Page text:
I Am Mrs Daisy Bates
Script Development workshop 17-22 Oct 2018
Writer/Director Matthew Ralli and Theatre Maker Melissa Nolan will workshop the latest draft of their script I Am Mrs Daisy Bates with Australian Aboriginal actor Natasha Wanganeen and Irish actors Olwen Fouéré and Áine Ní Mhuirí. Creative team members: Dramaturg Pamela McQueen, Sound Designer Carl Kennedy and Movement Consultant Sue Mythen will continue their involvement in the development work. This workshop is a culmination of almost three years of extensive research, exploratory workshops, and presentations to public and is supported by Dublin UNESCO City of Literature, Kildare County Council Arts Service and Dublin City County Council.
What is the project?
With the support of the Arts Council of Ireland, Australia Council of the Arts, Project Arts Centre, Kildare County Council, Dublin UNESCO City of Literature, Riverbank Arts Centre and Irish Theatre Institute, Speckintime is developing a piece of theatre based on the extraordinary life of historic Irishwoman Daisy Bates.
Central to this work is theatre maker Melissa Nolan: “When I first read about Daisy Bates in the historical travelogue ‘Terra Nullius: A Journey Through No One’s Land’ by Sven Lindqvist, I couldn’t believe I’d never heard of this incredible and courageous Irishwoman. I immediately wanted to discover more.”
After workshopping researched material, an introduction to the project and its development was presented to invited guests at Project Arts Centre, Dublin in March 2017. A first draft reading was then presented at Riverbank Arts Centre, Newbridge, Co Kildare on October 26th, 2017 with the Australian Ambassador to Ireland in attendance. The script is now in a process of further development and an extensive workshop will occur in October 2018. The Irish premiere production is scheduled for 2020.
Aboriginal Australian writer Jane Harrison is an integral part of the creative team in her role as Aboriginal consultant.
Who was Daisy Bates?
Daisy Bates was born in Roscrea, Co. Tipperary, Ireland in 1859. Orphaned at a young age, she emigrated to Australia in 1882. During her life she worked as a governess, married three times without ever divorcing and had one child. However, she is best known for 'devoting' over 40 years to the study of Australian Aboriginal people - their history, culture, beliefs and customs. A self taught anthropologist, she lived in a tent in remote settlements from Western Australia to the edge of the Nullarbor Plain, and wrote popular books, hundreds of academic papers and countless observations of Australian Aboriginal languages, stories and their relationship to the land and astronomy.
Her accounts, among the first attempts at a serious study of Aboriginal culture from an Australian colonial perspective, were published by anthropological and geographical societies in Australia and overseas.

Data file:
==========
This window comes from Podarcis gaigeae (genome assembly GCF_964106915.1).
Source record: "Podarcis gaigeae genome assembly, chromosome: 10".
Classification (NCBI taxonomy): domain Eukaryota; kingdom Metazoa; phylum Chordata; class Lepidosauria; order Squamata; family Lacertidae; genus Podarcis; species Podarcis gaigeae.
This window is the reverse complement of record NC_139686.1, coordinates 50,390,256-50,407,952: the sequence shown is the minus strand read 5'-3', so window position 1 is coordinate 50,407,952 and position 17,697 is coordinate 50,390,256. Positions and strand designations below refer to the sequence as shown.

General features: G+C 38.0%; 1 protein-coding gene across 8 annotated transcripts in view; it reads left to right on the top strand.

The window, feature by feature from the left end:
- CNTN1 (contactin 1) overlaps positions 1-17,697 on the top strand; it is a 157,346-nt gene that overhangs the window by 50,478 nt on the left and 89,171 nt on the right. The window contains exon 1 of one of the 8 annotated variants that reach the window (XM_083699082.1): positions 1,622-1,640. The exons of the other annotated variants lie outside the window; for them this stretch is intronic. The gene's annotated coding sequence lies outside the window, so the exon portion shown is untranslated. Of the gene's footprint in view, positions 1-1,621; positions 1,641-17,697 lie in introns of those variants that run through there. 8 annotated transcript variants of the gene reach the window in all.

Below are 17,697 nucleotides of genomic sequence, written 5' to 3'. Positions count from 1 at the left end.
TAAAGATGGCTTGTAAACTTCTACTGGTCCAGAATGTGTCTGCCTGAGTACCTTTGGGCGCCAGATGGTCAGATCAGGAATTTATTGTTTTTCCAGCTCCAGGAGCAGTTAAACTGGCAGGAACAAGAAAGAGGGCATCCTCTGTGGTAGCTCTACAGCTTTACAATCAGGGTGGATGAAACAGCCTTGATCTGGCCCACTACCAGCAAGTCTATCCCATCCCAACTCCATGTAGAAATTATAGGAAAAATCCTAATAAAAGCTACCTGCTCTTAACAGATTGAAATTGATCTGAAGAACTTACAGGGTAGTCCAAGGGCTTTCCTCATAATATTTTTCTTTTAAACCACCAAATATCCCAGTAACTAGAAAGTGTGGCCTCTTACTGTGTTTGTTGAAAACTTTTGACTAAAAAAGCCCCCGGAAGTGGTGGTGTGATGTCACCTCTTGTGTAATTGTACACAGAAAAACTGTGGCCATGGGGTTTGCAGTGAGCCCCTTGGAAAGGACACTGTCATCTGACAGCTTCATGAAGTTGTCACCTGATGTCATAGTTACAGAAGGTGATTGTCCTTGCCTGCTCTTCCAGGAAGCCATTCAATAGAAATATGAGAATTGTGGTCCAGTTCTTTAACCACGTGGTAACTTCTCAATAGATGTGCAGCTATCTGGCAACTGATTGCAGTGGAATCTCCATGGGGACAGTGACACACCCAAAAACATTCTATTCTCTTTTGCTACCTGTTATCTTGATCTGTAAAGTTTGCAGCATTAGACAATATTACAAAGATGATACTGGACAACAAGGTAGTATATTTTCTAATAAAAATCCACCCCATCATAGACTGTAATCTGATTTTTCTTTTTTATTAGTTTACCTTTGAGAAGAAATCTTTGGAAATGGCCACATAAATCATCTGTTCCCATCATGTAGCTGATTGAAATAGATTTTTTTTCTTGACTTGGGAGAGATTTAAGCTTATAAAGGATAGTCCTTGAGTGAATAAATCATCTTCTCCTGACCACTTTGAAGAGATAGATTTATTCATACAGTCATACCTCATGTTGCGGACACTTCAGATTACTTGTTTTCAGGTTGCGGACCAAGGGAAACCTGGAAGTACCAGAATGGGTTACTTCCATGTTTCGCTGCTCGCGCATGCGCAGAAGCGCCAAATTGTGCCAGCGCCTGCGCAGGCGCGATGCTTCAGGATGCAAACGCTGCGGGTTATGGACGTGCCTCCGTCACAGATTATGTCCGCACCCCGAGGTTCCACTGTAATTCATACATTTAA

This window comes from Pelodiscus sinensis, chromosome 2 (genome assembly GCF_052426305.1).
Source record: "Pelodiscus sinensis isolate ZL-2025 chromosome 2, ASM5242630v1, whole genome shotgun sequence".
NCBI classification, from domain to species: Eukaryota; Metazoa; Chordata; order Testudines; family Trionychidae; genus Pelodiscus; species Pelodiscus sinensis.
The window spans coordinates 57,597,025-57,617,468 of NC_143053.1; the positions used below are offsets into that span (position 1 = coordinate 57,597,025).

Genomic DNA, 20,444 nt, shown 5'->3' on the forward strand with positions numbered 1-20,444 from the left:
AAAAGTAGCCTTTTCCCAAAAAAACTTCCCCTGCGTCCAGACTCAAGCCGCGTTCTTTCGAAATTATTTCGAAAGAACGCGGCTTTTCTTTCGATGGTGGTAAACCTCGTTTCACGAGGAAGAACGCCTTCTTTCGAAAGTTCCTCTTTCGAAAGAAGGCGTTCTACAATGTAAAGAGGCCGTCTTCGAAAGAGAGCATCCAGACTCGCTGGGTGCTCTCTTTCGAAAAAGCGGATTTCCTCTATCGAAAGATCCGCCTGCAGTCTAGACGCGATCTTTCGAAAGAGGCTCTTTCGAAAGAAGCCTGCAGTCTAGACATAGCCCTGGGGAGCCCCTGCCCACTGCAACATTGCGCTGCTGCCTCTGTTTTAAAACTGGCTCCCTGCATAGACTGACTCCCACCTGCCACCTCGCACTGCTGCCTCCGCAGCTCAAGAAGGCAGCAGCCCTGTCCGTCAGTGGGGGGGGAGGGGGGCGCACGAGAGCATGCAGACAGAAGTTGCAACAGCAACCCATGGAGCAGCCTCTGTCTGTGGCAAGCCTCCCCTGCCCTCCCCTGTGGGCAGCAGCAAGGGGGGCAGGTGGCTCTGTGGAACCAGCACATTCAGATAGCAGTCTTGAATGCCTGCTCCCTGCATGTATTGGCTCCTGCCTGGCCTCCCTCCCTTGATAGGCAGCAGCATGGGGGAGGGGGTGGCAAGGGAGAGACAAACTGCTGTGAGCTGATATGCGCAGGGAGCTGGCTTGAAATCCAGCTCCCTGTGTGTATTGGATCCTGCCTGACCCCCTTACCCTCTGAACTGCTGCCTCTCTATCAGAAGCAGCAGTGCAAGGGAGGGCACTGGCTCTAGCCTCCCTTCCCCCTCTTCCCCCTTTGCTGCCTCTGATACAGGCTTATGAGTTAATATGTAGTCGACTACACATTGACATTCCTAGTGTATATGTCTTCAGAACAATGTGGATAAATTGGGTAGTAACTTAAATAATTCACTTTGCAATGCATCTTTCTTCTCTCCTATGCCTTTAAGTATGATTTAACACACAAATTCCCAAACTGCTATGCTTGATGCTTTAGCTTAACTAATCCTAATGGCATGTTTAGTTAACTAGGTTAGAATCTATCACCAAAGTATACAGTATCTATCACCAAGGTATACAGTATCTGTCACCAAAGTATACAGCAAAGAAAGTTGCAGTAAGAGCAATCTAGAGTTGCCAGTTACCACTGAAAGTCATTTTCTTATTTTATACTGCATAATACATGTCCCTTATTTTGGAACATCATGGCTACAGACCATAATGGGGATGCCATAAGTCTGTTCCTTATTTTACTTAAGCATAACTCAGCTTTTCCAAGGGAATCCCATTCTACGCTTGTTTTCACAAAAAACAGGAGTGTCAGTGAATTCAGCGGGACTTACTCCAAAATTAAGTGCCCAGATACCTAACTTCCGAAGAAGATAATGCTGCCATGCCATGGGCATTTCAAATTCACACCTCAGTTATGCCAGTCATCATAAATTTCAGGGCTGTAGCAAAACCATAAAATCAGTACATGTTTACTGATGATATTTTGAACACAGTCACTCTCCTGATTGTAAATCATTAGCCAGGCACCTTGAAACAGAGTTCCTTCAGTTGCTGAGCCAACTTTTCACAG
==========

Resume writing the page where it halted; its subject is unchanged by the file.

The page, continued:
In 1912 she became the first woman to be appointed Honorary Protector of Aborigines and in 1933 she was presented with The Order of Commander of the British Empire for her work with Australian Aboriginals.
A largely controversial figure, the consequences of her involvement in Aboriginal life are argued to this day, in recent years her vast collection of detailed records have been used as crucial evidence in the reclamation of Aboriginal native land. However, her legacy is stained with offensive fabrication and doubts over the motives of her life's 'work'.
In her role as producer, Melissa has played a large part in the success of Speckintime's first three productions. Holding a Masters Degree in Performance Drama & Theatre from UCD, Melissa is the co-founder of Mouth on Fire theatre company and an Executive Board Member of Irish Equity.
She is an experienced performer, having undertaken ten of Samuel Beckett’s female roles, three of which were world premiers (Irish language translation by Gabriel Rosenstock).
Having already forged an interest in Aboriginal culture, Melissa discovered a brief description of an historic Irishwoman, Daisy Bates, who lived a vast portion of her life alone in outback Australia studying these persecuted people. Her interest piqued, Melissa set off on a challenging project to research and dramatise this brazen and enigmatic woman.
Jane Harrison is an indigenous Australian playwright, novelist and researcher. Her involvement as Aboriginal Consultant for this project is thanks to a recommendation by Melbourne UNESCO City of Literature. The Australian Council for the Arts is funding the international collaboration of Jane Harrison and Speckintime.
A descendant of the Muruwari people of New South Wales, Harrison's best-known work is Stolen, a play about the lives of five Aboriginal people from the "stolen generations". The critically acclaimed premiere in 1998 at Playbox (now Malthouse Theatre, Melbourne), was followed by seven annual seasons in Melbourne and tours across Australia. The play then toured to the United Kingdom (twice), Ireland, (twice), Hong Kong and Tokyo.
Harrison was awarded the Australian Writer's Guild AWGIE Nomination, was co-winner of the Kate Challis RAKA Award, and received an Honourable Mention in the CACS National Awards Individual Category for 'An Outstanding Contribution to Australian Culture'. Stolen has been studied on the Victorian VCE and NSW HSC English and drama syllabi.
The creative team
Researcher/Writer - Melissa Nolan
Director/Writer - Matthew Ralli
Researcher/Dramaturg - Pamela McQueen
Aboriginal Consultant/Researcher - Jane Harrison
Design Consultant - Maree Kearns
Sound Consultant - Carl Kennedy
Movement Director - Sue Mythen
Costume Consultant - Rowena Cunningham
Workshop Performers (2018) - Olwen Fouéré, Natasha Wanganeen,
Workshop Performers (2017) - Conor Donelan, Marcus Lamb, Madi O'Carroll